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"Dust My Broom" (Happy 100th, Robert Johnson)


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I've just finished writing and posting an in-depth account of how Robert Johnson and Elmore James transformed several early 1930s singles into a rip-roaring blues standard and rite-of-passage for slide guitarists. I've tried to detail all of the predecessors, beginning with Pinetop and Lindberg (aka the Sparks Brothers) in 1932, Jack Kelly and His South Memphis Jug Band in August 1933, Carl Rafferty in December 1933, Josh White in 1934, Leroy Carr and Scrapper Blackwell in 1935, Kokomo Arnold's "Sagefield Woman Blues" and "Sissy Man Blues," and Big Bill Broonzy's 1938 "I Believe I'll Go Back Home."


There are a lot of details about Robert Johnson's slideless "I Believe I'll Just My Broom," including insights on how he got his sound. Then come the early postwar versions by Arthur Crudup and Robert Lockwood, Jr.


I've gone most in-depth with the Elmore James versions for Trumpet Records in 1951 and Fire/Fury/Enjoy in November 1959. Ry Cooder contributed some intriguing insights to this section, and Homesick James provided me with a lot of interesting info about the 1959 session and how they'd frame parts onstage. (In terms of gear, Homesick reveals, two of the secrets to Elmore's sound were his amp, a Gibson GA-53, and his unusual choice of slide: "He used a tube cover. Elmore used a light piece of metal, and Elmore had some big fingers too. He’d take one of those slips – protector tubes – from an old amplifier and put it on his finger. If he got a smaller one, then he would split it open – take a hacksaw and saw it open. That’s what we played with all the time. I don’t think no man should use them big old heavy slides. You can’t. The sound ain’t there. Like you go to a store and buy them – whew, that’s too much weight on your hand.”)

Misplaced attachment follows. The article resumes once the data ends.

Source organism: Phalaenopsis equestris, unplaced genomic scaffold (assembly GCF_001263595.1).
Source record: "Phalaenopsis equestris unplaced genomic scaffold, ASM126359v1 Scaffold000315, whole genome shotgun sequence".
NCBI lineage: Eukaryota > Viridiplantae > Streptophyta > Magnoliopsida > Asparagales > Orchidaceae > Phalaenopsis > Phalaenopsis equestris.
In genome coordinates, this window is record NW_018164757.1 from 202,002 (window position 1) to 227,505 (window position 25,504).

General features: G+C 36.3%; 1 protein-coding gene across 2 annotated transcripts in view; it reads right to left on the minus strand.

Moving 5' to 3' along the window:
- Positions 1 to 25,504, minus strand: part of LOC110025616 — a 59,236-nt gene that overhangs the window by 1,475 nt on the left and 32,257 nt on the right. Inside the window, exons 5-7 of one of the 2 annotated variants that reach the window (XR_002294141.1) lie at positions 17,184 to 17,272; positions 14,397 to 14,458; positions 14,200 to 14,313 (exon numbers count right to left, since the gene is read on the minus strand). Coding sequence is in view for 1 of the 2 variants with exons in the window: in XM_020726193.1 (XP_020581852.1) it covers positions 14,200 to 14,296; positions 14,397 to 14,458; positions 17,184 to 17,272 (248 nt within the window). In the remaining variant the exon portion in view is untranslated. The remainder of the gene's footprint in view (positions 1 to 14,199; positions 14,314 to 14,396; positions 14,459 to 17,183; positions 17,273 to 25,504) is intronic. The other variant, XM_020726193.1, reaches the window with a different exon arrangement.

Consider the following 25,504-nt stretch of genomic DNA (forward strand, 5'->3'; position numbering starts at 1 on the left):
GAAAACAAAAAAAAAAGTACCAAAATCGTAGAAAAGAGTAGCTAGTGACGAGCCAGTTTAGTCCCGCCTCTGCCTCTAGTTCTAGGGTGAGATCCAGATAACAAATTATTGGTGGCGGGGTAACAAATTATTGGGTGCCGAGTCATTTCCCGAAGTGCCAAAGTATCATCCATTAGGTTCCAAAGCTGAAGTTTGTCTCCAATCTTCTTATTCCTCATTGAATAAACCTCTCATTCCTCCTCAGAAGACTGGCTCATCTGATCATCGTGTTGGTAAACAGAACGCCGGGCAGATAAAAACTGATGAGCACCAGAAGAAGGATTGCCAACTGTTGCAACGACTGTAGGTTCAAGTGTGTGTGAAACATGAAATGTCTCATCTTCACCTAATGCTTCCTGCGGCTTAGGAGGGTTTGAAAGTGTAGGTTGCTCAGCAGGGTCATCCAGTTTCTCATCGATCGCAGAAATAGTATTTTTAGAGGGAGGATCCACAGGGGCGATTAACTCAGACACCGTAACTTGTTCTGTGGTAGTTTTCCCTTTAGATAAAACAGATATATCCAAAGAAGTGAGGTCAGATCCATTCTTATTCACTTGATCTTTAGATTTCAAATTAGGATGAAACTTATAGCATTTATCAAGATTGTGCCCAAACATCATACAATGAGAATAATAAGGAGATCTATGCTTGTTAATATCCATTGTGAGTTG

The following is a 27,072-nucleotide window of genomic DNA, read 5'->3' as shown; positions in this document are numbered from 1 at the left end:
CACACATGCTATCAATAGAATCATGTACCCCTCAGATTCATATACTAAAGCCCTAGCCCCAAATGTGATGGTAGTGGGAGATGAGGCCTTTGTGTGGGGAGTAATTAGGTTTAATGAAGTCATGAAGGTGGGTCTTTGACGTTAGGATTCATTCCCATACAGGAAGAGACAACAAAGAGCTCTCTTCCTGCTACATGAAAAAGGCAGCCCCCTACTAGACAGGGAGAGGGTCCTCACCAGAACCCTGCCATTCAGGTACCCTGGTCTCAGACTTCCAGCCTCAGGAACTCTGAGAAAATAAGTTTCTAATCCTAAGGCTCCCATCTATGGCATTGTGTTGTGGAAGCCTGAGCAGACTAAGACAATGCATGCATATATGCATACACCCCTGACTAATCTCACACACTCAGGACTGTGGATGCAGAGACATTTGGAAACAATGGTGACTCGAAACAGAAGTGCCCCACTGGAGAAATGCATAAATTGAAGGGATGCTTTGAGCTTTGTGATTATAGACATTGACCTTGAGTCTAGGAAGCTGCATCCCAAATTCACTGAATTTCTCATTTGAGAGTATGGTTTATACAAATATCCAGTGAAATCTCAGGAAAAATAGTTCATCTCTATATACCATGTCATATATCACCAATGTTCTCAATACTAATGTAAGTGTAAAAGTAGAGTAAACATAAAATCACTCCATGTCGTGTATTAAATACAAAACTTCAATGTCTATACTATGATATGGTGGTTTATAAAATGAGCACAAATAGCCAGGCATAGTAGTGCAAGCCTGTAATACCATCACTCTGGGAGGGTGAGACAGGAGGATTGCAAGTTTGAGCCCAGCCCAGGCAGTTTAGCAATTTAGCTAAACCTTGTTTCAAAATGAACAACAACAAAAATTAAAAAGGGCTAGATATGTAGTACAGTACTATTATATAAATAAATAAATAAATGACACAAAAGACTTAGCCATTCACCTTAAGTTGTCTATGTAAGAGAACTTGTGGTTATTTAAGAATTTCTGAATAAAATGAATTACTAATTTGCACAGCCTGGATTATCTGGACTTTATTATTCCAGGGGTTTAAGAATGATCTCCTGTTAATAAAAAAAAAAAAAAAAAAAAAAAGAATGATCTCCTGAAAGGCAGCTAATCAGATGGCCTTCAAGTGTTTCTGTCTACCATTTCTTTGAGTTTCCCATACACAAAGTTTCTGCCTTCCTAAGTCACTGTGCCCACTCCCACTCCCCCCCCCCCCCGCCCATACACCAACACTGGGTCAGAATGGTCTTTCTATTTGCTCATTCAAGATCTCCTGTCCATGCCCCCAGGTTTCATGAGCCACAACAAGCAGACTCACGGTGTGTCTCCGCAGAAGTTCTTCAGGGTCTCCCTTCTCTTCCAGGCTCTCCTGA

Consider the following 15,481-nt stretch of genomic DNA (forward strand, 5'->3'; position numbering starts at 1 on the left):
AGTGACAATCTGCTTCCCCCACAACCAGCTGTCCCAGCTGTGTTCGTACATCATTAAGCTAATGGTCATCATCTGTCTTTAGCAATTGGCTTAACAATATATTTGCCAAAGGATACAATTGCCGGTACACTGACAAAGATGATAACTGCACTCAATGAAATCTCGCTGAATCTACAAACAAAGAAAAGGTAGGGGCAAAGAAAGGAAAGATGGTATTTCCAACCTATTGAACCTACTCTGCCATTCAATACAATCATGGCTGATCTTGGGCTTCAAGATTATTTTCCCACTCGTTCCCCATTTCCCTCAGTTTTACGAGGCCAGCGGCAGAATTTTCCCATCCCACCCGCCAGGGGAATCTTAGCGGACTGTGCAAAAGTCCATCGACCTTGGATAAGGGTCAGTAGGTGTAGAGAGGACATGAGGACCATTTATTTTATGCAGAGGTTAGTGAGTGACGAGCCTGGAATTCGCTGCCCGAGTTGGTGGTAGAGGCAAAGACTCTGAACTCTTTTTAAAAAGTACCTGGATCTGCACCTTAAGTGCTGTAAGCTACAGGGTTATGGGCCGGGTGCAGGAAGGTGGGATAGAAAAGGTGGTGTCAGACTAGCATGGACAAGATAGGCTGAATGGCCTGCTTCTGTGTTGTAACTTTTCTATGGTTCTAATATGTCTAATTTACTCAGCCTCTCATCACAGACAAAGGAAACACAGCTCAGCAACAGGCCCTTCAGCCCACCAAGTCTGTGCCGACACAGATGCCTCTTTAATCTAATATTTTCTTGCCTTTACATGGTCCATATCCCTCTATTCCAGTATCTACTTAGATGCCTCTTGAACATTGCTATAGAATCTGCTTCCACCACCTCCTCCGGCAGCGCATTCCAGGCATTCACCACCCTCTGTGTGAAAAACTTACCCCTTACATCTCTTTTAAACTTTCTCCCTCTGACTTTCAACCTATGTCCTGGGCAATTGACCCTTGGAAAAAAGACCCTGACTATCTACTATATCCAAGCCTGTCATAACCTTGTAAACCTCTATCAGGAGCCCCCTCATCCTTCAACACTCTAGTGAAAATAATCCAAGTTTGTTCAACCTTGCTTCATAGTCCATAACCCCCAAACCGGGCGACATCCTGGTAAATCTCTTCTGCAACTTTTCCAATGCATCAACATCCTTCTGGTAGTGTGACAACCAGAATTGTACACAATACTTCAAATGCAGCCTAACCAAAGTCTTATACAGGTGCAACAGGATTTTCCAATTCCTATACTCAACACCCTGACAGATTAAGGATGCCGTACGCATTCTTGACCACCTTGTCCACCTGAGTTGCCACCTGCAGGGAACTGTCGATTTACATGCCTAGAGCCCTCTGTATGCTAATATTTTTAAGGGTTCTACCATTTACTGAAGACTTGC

After that, I cover the Rolling Stones connection and the many covers done by British and American musicians in the 1960s, on up to the modern era.


Anyway, if you love the blues and "Dust My Broom," I invite you to check it out: Jas Obrecht Music Archive: Dust My Broom: The Story of a Song

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Very interesting to see how songs evolve. Outside Women Blues is a good example. Going from Joe Reynolds version with a slide to Creams version. The A.R.S. cover is my favorite. I also love Zeps In My Time Of Dying taken from Jesus Make Up My Dying Bed. I think Dylan did a cover of it, though I've never heard it.

As far as Elmore James, I had read where he was an radio repair man and had done some modifications to his amps, though it could just be a rumor. Dust My Broom is a great song but it's not one my favorite James songs. I would have to list One Way Out or Elmores Contribution to Jazz as my favorites.

Great article Jas.

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